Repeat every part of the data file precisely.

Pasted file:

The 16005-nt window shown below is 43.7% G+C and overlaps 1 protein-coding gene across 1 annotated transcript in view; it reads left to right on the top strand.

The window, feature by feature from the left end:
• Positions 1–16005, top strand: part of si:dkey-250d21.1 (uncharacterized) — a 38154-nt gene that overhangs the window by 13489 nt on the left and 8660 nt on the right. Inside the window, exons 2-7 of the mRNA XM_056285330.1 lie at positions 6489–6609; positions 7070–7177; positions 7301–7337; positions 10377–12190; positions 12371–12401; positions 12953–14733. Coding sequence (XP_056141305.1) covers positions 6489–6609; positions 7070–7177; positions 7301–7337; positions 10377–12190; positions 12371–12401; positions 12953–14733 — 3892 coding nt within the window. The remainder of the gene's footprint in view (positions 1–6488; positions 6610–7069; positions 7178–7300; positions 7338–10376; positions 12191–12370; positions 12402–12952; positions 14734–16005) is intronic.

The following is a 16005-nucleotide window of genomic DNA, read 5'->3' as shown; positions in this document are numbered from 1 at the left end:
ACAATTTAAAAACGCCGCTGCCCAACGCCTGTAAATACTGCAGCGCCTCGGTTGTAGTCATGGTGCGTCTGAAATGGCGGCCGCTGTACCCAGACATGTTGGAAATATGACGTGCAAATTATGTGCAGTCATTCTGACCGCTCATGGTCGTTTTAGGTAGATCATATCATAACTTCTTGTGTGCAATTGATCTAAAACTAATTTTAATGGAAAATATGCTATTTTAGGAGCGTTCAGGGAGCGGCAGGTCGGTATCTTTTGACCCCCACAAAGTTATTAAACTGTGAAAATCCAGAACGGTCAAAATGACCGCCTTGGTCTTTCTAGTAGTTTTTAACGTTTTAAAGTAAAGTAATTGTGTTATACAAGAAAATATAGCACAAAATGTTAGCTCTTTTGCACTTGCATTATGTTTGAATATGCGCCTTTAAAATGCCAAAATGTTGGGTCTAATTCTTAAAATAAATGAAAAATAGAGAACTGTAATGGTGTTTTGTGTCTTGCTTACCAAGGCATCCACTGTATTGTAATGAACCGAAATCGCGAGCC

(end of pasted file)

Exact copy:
The 16005-nt window shown below is 43.7% G+C and overlaps 1 protein-coding gene across 1 annotated transcript in view; it reads left to right on the top strand.

The window, feature by feature from the left end:
• Positions 1–16005, top strand: part of si:dkey-250d21.1 (uncharacterized) — a 38154-nt gene that overhangs the window by 13489 nt on the left and 8660 nt on the right. Inside the window, exons 2-7 of the mRNA XM_056285330.1 lie at positions 6489–6609; positions 7070–7177; positions 7301–7337; positions 10377–12190; positions 12371–12401; positions 12953–14733. Coding sequence (XP_056141305.1) covers positions 6489–6609; positions 7070–7177; positions 7301–7337; positions 10377–12190; positions 12371–12401; positions 12953–14733 — 3892 coding nt within the window. The remainder of the gene's footprint in view (positions 1–6488; positions 6610–7069; positions 7178–7300; positions 7338–10376; positions 12191–12370; positions 12402–12952; positions 14734–16005) is intronic.

The following is a 16005-nucleotide window of genomic DNA, read 5'->3' as shown; positions in this document are numbered from 1 at the left end:
ACAATTTAAAAACGCCGCTGCCCAACGCCTGTAAATACTGCAGCGCCTCGGTTGTAGTCATGGTGCGTCTGAAATGGCGGCCGCTGTACCCAGACATGTTGGAAATATGACGTGCAAATTATGTGCAGTCATTCTGACCGCTCATGGTCGTTTTAGGTAGATCATATCATAACTTCTTGTGTGCAATTGATCTAAAACTAATTTTAATGGAAAATATGCTATTTTAGGAGCGTTCAGGGAGCGGCAGGTCGGTATCTTTTGACCCCCACAAAGTTATTAAACTGTGAAAATCCAGAACGGTCAAAATGACCGCCTTGGTCTTTCTAGTAGTTTTTAACGTTTTAAAGTAAAGTAATTGTGTTATACAAGAAAATATAGCACAAAATGTTAGCTCTTTTGCACTTGCATTATGTTTGAATATGCGCCTTTAAAATGCCAAAATGTTGGGTCTAATTCTTAAAATAAATGAAAAATAGAGAACTGTAATGGTGTTTTGTGTCTTGCTTACCAAGGCATCCACTGTATTGTAATGAACCGAAATCGCGAGCC